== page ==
Among 70 candidate attractants tested for their vapor effect on male Aedes aegypti (L.). When volatilized from aqueous solution in the laboratory, only 2 were significantly attractive, and they were both derivatives of 2-phenyl-m-dioxane. From a total of 32 dioxane or dioxaspiro derivatives tested, 19 proved to be significantly attractive. The most active of them, diethyl dioxaspiro (5.5) undecane, attracted 4 times as many as the water control. Carbon dioxide activated, while warmth and moisture attracted, the male mosquitoes.
Document Type: Research Article
Publication date: August 1, 1969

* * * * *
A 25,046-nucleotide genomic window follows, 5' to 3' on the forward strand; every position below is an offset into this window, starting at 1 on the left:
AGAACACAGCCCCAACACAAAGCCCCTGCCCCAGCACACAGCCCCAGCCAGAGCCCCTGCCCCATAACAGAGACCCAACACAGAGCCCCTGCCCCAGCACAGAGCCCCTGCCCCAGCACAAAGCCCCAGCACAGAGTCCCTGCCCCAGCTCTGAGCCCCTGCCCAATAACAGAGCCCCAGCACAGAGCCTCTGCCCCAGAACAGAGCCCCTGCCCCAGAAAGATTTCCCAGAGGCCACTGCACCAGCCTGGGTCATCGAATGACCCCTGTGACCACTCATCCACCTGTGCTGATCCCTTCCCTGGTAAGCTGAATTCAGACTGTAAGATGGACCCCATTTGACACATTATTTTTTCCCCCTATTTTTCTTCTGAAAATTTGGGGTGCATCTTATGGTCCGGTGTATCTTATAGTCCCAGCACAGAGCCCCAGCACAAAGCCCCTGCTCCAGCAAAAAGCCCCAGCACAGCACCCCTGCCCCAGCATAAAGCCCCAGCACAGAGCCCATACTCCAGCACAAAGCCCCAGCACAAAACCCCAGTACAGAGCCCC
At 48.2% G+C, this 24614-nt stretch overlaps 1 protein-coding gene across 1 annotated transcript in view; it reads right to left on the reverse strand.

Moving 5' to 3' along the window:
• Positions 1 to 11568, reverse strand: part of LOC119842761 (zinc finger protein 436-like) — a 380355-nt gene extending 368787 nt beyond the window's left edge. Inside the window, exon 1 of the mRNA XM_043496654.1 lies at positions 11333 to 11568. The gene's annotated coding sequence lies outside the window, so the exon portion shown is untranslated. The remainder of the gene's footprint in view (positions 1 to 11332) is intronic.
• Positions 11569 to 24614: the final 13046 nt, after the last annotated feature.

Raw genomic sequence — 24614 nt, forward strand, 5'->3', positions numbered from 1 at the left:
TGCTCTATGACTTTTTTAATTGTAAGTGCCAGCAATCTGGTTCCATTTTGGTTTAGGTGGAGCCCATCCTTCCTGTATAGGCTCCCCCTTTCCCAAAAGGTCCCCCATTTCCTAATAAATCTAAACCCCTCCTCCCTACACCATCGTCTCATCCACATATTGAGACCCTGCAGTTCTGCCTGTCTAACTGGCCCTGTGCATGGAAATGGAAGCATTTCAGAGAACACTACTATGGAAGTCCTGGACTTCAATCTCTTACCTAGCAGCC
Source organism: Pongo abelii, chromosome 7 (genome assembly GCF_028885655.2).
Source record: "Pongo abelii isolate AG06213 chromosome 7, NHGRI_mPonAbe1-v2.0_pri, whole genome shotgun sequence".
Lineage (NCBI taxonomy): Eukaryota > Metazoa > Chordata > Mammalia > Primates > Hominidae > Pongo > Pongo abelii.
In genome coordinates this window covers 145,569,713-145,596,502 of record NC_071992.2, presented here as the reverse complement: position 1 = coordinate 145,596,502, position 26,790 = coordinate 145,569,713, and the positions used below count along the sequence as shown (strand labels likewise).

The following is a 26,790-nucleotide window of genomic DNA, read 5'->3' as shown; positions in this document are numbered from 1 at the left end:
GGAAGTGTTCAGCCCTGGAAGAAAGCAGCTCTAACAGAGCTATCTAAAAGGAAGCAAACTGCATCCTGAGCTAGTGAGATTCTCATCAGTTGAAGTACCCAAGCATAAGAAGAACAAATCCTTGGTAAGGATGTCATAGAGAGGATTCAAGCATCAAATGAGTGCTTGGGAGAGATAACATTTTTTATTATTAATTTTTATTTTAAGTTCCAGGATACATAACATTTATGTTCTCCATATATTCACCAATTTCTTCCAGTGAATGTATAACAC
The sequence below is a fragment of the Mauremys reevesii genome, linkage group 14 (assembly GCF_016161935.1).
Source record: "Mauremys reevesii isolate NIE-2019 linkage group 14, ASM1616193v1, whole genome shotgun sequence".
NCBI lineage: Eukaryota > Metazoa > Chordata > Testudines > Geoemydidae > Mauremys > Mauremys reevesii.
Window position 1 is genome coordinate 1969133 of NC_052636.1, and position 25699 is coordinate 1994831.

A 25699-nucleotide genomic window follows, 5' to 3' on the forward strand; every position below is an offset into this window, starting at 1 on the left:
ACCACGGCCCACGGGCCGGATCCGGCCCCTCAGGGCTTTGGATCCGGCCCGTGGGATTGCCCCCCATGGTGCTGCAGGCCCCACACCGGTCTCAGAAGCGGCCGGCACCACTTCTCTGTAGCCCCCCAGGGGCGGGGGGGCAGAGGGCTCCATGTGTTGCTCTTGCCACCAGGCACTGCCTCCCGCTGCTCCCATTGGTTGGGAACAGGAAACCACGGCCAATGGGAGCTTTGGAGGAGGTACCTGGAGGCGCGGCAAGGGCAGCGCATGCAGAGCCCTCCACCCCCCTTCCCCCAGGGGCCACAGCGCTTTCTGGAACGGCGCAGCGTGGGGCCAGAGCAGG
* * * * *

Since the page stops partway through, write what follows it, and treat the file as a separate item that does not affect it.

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Journal of Economic Entomology is published bimonthly in February, April, June, August, October, and December. The journal publishes articles on the economic significance of insects and is divided into the following sections: apiculture & social insects; arthropods in relation to plant disease; forum; insecticide resistance and resistance management; ecotoxicology; biological and microbial control; ecology and behavior; sampling and biostatistics; household and structural insects; medical entomology; molecular entomology; veterinary entomology; forest entomology; horticultural entomology; field and forage crops, and small grains; stored-product; commodity treatment and quarantine entomology; and plant resistance. In addition to research papers, Journal of Economic Entomology publishes Letters to the Editor, interpretive articles in a Forum section, Short Communications, Rapid Communications, and Book Reviews.